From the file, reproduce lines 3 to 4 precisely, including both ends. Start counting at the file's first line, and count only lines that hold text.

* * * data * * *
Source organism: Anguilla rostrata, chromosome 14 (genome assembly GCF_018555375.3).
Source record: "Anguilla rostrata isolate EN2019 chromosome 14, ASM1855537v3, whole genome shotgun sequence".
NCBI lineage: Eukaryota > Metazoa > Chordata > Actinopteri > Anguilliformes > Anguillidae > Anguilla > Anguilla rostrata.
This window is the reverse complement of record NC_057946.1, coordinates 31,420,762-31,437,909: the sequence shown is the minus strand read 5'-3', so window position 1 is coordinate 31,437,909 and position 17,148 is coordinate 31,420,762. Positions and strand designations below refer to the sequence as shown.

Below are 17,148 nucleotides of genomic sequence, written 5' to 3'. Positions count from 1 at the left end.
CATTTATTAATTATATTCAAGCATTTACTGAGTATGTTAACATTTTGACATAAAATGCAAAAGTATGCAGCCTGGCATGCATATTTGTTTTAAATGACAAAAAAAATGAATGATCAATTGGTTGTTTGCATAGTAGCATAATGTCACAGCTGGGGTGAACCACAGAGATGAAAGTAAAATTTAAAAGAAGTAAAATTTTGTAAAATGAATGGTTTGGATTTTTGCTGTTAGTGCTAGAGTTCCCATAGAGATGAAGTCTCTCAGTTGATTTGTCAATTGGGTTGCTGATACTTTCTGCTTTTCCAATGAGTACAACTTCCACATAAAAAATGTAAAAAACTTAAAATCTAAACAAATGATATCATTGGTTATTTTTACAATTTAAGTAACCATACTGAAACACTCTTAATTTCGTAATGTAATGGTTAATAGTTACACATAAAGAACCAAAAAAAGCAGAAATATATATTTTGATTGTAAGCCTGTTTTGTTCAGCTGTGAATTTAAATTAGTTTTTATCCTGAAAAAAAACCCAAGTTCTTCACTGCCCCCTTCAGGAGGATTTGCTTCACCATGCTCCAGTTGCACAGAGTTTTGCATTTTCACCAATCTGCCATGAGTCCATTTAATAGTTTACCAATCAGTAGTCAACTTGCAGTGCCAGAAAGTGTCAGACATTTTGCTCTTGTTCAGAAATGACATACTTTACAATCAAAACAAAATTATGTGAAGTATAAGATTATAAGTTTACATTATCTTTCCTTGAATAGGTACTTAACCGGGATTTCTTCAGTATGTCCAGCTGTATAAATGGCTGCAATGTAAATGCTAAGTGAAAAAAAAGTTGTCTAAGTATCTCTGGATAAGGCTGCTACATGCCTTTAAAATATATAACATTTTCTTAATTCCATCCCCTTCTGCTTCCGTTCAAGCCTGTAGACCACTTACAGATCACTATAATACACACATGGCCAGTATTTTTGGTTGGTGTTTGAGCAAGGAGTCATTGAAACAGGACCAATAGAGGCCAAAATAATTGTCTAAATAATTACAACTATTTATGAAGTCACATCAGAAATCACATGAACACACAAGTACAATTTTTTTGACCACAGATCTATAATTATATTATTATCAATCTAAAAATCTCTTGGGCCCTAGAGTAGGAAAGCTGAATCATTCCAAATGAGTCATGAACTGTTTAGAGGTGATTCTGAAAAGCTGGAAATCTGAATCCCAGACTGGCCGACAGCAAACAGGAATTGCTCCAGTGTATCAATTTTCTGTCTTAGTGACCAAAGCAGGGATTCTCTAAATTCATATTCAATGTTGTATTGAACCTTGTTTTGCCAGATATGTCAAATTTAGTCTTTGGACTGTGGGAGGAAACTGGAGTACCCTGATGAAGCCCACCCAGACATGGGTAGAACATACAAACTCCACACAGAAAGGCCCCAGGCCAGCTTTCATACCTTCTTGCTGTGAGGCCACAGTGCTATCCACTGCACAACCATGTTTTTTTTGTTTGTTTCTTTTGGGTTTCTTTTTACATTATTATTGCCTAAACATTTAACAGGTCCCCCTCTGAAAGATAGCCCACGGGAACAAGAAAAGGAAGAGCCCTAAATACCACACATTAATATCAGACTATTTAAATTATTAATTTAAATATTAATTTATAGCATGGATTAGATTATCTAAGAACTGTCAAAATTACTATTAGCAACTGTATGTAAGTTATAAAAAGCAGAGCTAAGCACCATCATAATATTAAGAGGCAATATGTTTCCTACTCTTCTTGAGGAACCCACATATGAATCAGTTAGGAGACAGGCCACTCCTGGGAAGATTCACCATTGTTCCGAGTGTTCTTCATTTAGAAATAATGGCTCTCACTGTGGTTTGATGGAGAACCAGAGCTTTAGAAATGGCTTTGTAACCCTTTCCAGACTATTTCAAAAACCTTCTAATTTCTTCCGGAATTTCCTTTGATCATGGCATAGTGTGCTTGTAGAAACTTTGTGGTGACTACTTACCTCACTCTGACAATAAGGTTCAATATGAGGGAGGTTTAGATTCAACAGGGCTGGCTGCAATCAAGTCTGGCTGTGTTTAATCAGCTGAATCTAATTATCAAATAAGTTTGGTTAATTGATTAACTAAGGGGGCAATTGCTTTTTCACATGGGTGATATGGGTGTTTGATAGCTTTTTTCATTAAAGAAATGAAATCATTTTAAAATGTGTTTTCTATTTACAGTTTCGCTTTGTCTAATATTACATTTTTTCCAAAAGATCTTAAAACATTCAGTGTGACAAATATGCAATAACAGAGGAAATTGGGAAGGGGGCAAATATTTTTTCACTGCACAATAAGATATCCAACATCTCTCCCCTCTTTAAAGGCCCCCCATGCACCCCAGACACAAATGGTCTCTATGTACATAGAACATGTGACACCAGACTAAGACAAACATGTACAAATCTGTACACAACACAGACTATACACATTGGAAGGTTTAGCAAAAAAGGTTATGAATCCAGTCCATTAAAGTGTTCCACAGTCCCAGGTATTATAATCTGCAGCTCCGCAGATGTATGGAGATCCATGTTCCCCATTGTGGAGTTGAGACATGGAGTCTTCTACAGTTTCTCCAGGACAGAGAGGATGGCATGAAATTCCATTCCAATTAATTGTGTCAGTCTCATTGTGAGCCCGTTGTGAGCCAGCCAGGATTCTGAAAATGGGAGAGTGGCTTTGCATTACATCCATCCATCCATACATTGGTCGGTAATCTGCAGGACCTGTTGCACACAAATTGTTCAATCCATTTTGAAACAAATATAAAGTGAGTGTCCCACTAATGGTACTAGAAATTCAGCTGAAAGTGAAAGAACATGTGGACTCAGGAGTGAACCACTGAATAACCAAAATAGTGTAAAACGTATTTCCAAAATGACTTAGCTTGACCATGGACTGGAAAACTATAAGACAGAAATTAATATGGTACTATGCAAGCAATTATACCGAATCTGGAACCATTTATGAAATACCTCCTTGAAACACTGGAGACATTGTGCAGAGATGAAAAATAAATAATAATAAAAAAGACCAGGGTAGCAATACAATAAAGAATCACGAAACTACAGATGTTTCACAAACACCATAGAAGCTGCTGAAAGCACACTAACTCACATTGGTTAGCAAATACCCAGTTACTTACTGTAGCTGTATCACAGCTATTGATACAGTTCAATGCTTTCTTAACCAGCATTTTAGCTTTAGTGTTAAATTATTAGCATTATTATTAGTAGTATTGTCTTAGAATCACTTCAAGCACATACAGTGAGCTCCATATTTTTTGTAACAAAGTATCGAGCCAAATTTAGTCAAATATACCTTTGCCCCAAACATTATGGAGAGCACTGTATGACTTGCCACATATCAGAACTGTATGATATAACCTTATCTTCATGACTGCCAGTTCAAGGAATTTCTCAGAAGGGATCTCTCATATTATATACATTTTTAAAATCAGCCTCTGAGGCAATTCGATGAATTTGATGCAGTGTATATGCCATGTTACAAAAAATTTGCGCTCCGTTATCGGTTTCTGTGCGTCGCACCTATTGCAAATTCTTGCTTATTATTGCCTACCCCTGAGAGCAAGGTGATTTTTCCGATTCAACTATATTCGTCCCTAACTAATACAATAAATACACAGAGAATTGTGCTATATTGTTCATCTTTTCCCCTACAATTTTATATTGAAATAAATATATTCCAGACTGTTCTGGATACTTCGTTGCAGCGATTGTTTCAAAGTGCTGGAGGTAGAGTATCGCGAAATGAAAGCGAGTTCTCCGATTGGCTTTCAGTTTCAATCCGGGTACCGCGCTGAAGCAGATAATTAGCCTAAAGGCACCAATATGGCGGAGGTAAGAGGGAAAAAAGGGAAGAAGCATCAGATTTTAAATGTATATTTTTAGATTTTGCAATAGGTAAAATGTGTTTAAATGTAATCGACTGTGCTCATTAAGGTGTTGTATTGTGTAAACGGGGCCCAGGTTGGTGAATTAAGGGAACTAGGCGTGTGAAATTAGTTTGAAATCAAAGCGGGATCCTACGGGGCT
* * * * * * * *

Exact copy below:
NCBI lineage: Eukaryota > Metazoa > Chordata > Actinopteri > Anguilliformes > Anguillidae > Anguilla > Anguilla rostrata.
This window is the reverse complement of record NC_057946.1, coordinates 31,420,762-31,437,909: the sequence shown is the minus strand read 5'-3', so window position 1 is coordinate 31,437,909 and position 17,148 is coordinate 31,420,762. Positions and strand designations below refer to the sequence as shown.